A popular brand of crayons contains toxic levels of asbestos, according to a consumer advocacy group that is calling on retailers such as Dollar Tree and Amazon.com to pull the items from their shelves.
"There is no reason to be exposing kids to a known carcinogen, especially in crayons,” said Kara Cook-Schultz, toxics director for U.S. PIRG.
A spokeswoman for Playskool’s parent company, Hasbro, said it is conducting a “thorough investigation” into the claims. Leap Year Publishing, the Massachusetts-based manufacturer of the crayons, said it is also reviewing its lab tests.
Dollar Tree executives, meanwhile, said independent tests have indicated that its crayons do not contain asbestos.
“The safety of our customers and associates is our top priority,” Randy Guiler, vice president of investor relations, wrote in an email. “We are aware of the report and have since re-verified that each of the listed products successfully passed inspection and testing.”
Amazon, eBay and DollarDays.com did not immediately respond to requests for comment.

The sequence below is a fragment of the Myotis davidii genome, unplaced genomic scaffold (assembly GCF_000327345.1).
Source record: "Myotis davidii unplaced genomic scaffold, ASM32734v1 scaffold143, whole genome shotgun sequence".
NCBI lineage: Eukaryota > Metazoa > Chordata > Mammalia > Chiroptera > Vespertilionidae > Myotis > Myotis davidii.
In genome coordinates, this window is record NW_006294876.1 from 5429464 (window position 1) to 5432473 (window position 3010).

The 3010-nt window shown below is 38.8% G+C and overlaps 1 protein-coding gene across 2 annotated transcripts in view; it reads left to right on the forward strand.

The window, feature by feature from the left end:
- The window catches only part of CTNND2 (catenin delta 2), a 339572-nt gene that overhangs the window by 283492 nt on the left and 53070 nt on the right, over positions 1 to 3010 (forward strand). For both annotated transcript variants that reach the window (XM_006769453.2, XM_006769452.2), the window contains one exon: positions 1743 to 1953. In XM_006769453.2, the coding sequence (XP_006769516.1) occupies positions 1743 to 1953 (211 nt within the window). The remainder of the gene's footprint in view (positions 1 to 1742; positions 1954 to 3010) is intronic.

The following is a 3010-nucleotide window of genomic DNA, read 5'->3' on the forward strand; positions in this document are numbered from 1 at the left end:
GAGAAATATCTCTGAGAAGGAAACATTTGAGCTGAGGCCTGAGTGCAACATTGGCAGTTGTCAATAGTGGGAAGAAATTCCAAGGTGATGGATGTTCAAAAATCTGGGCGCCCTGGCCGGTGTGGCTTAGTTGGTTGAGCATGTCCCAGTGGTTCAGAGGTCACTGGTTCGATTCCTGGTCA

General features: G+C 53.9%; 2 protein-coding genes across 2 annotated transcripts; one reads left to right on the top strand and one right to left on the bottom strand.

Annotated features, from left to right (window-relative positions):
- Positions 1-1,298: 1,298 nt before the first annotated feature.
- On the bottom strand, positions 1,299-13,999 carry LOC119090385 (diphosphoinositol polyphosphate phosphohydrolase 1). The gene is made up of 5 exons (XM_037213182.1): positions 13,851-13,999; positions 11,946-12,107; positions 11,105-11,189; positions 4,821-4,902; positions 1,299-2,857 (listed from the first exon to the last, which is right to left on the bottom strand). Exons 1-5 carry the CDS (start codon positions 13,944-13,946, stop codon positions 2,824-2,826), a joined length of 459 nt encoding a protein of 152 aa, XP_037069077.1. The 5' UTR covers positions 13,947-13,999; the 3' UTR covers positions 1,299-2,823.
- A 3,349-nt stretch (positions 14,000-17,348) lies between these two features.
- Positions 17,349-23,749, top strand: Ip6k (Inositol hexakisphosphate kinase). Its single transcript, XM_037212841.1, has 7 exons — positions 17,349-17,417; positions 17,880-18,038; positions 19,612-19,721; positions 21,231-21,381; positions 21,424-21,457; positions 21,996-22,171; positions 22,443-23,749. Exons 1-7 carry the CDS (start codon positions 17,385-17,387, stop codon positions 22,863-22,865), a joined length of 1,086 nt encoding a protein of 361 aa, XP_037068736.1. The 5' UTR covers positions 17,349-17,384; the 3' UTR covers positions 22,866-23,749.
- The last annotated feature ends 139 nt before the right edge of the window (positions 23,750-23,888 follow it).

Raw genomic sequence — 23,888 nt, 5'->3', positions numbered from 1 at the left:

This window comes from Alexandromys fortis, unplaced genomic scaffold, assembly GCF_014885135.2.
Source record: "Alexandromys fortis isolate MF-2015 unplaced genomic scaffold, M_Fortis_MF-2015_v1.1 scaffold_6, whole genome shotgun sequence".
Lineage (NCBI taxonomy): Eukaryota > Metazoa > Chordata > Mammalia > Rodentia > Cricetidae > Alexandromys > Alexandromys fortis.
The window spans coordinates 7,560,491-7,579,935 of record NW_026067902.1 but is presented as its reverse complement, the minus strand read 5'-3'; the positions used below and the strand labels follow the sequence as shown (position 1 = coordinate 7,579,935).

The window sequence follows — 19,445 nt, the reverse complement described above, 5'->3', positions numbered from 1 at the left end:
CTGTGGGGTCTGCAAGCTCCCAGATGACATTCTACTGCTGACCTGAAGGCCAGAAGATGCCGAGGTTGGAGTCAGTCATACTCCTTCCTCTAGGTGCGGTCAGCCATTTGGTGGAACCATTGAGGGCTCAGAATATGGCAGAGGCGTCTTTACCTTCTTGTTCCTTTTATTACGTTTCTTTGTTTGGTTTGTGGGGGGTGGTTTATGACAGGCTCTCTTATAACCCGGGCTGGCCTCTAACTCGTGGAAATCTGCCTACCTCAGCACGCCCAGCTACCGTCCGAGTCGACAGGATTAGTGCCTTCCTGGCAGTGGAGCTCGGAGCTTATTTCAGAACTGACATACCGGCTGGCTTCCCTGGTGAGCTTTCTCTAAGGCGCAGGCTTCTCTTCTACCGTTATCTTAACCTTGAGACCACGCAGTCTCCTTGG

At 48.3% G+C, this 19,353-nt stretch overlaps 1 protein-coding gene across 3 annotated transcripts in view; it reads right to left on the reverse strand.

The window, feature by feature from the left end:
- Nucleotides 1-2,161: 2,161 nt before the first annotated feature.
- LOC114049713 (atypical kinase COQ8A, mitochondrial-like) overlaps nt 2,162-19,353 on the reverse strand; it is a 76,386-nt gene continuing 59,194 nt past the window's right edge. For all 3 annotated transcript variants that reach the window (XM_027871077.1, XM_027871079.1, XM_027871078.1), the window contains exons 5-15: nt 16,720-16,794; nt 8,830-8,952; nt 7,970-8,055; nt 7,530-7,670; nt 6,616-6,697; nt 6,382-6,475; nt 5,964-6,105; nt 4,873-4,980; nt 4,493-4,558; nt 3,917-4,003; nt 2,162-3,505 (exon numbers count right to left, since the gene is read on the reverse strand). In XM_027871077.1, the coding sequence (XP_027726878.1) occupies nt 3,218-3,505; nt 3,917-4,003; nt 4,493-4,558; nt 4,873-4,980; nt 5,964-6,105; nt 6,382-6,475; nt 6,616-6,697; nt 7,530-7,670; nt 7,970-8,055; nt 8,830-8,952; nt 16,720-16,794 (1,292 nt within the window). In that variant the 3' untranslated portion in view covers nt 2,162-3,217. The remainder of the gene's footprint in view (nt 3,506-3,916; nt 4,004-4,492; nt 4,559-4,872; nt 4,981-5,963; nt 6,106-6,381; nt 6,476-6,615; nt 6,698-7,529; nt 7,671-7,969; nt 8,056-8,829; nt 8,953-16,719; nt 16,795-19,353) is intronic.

The findings come three years after a report from the Environmental Working Group Action Fund found that four brands of crayons manufactured in China contained toxic asbestos fibers. Amazon, Toys R Us, Party City and Dollar Tree stopped selling the crayons as a result. (The affected brands were Saban’s Power Rangers Super Megaforce Crayons; Disney Mickey Mouse Clubhouse Crayons; Nickelodeon’s Teenage Mutant Ninja Turtles Crayons; and Amscan Crayons.)
Although federal laws regulate the amount of asbestos in drinking water, schools and some consumer products, there are no regulations on the amount of asbestos allowed in children’s products, according to Cook-Schultz.
The group also tested five other crayon brands — Crayola; Target’s Up & Up; Cra-Z-Art; Disney Junior Mickey and the Roadster Racers; and Roseart — that were found to be asbestos-free.
U.S. PIRG publishes an annual report on toy safety, which has led to more than 150 product recalls and regulatory actions over the past 30 years. In November, Target pulled two types of fidget spinners from its shelves after the group found that they contained as much as 330 times the federal legal limit for lead in children’s products.